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Duluth woman reunited with beloved stolen car, 43 years later

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Terry Dietrich cannot describe in words the moment last week when, for the first time in 43 years, she laid eyes on her beloved bright blue Corvette Stingray — stolen from her in 1972, when she was 19.

“It’s a memory in my head that I will never, ever forget,” said Dietrich, 62, a lifelong resident of Duluth.

Even better: The reunion was on her birthday, filmed on Thursday for the “Today Show.”

“It was an awesome day,” she said.

The strange and somewhat miraculous story of Dietrich’s missing Stingray began back in 1953, the year both she and the Stingray debuted. Dietrich said she’d always hoped to own one.

Her dream came true in ’72, but only for a few months. On Nov. 14 of that year, the Stingray was stolen from the parking lot of her work, she said.

The police told her, “Probably ma’am you’ll never see your car again.”

“And I believed that,” Dietrich said, certain the car had been taken out of state.

She went out and purchased another Corvette, this time a ’73, and drove it for “many, many years,” she said. But it was never as good.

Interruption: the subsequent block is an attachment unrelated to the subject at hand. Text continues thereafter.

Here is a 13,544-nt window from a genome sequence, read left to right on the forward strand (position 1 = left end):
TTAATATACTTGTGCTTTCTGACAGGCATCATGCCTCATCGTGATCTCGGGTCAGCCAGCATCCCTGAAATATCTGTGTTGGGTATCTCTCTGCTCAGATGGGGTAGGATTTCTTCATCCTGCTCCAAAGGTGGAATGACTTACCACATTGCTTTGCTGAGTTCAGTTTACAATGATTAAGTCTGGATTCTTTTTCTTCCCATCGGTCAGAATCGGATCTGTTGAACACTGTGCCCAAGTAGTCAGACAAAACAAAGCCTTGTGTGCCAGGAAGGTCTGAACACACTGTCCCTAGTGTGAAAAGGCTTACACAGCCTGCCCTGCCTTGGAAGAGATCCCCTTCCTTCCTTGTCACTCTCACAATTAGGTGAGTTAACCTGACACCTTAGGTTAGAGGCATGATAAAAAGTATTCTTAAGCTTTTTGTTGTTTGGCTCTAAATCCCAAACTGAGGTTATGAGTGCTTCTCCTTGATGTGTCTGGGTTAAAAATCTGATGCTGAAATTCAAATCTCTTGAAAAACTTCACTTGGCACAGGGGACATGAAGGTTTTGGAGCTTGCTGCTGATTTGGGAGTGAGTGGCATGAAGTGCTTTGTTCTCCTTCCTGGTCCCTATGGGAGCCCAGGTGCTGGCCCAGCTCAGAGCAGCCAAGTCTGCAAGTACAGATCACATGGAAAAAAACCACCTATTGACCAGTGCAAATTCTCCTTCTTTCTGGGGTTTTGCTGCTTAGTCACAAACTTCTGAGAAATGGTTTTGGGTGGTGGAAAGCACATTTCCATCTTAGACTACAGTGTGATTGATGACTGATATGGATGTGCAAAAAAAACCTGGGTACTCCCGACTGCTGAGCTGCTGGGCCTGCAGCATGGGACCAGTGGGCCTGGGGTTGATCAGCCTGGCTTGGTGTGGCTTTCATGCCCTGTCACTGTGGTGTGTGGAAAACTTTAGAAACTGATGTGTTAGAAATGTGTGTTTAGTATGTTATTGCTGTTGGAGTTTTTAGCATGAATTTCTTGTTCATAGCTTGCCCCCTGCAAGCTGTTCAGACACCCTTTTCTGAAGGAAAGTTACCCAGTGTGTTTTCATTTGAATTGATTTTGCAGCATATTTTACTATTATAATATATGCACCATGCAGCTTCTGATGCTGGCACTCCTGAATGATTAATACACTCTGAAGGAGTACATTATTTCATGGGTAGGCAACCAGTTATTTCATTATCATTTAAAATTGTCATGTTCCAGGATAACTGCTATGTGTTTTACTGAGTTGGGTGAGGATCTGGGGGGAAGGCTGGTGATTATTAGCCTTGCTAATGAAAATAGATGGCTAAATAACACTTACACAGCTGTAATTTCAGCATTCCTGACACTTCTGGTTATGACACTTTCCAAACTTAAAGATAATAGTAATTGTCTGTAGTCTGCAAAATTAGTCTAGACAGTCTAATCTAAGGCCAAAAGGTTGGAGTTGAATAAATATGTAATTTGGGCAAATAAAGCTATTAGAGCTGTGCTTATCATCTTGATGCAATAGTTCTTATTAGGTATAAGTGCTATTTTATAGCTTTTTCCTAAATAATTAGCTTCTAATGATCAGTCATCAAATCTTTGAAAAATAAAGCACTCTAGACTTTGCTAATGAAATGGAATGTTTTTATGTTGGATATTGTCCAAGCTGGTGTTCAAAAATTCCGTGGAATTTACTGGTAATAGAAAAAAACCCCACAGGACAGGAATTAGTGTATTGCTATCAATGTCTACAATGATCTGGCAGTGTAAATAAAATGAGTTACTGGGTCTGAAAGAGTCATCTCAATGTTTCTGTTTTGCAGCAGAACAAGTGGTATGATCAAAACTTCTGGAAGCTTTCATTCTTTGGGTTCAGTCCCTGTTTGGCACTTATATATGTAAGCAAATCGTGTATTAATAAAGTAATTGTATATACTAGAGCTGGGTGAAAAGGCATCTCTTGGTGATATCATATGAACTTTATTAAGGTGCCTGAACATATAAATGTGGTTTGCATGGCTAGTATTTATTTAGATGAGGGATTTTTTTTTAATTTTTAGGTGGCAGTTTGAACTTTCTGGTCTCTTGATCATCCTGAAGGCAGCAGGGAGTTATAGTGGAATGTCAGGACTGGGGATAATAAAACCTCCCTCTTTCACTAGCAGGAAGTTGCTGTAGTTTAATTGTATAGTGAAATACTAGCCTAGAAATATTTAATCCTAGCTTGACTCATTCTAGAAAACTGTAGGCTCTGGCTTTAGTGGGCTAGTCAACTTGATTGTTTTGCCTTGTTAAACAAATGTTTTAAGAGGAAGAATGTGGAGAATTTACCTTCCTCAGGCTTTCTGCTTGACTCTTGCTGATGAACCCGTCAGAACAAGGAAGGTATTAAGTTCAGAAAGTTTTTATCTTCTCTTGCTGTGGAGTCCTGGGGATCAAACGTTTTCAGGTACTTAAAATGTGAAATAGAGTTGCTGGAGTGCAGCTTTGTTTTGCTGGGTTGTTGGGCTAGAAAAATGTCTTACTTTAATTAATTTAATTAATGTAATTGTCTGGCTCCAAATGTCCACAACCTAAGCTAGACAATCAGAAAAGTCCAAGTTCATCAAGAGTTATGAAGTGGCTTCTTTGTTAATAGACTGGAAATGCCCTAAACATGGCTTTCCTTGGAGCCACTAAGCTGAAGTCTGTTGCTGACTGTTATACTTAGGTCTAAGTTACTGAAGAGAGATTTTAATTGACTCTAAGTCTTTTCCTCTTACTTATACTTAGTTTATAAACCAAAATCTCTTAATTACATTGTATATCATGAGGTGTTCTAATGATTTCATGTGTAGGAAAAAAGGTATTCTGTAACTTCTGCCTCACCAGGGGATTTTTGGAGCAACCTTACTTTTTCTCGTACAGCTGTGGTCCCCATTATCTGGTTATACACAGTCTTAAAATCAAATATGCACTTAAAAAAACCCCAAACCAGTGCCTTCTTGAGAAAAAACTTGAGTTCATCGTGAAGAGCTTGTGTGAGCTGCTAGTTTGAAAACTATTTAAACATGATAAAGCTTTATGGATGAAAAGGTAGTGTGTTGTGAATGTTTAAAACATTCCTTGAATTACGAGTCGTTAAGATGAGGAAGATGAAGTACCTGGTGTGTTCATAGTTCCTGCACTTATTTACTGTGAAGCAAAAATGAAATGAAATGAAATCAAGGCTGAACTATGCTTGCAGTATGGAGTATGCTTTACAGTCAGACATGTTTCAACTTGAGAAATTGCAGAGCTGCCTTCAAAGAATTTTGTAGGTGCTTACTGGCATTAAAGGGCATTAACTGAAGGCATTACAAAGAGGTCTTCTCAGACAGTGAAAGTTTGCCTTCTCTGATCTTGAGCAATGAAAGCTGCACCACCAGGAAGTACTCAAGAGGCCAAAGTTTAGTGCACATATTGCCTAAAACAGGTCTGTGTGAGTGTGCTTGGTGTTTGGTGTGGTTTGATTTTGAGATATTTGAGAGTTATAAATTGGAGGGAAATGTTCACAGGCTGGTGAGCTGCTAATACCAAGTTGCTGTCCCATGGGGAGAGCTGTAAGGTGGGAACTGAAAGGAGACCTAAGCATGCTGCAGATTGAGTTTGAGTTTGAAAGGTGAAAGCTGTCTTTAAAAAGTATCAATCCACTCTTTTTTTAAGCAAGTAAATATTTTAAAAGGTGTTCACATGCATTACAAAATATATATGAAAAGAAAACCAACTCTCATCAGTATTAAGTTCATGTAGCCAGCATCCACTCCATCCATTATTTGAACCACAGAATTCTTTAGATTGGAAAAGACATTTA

Then, in October, another phone call: A car dealer in Forest City, N.C., had just been sold a vehicle by a local widow, only the title she provided didn’t match the vehicle she sold.

A quick check showed the VIN numbers didn’t match either, and being a decent person, Dietrich said, that dealer made a call to the cops — which worked all the way back to DeKalb County, where the car was stolen.

Luckily, the phone number on the original report was for her parents, Dietrich said; and luckily, her parents hadn’t changed their phone number.

“It took one phone call for the detectives to locate my mom and dad’s home,” she said.

At first, Dietrich thought it was a joke: “I couldn’t believe it. I just thought, ‘What, my car? It wasn’t dumped in the Chattahoochee River?'”

The real problem was paperwork: The state wouldn’t turn the vehicle back over to Allstate, Dietrich’s lifelong insurer, unless it could produce a title.

She said she always believed they would fight for her, and months of legal wrangling, and waiting, ensued. But Dietrich still didn’t know the car had been released when she met with the “Today” cameras.


“Terry and her family have been loyal customers for years, and we felt like we should go the extra mile in this situation to reunite her with the car and bring some good to a valued customer,” Justin Herndon, an Allstate spokesperson, said in an email.

“Frankly, it’s a wonderful story that deserved a happy ending,” he said.

(Allstate gave her the vehicle for undislcosed terms, after compensating her for the theft in ’72.)

Dietrich couldn’t sound happier about her Stingray’s return, even though she said it needs some substantial restorative work before it’s road-ready.

“The minute I laid eyes on it, none of [that] mattered, just the fact that it was home,” she said.”It’s still got a lot of life left in it for me.”

Article by: Adam Carlson | The Atlanta Journal-Constitution | Original Article

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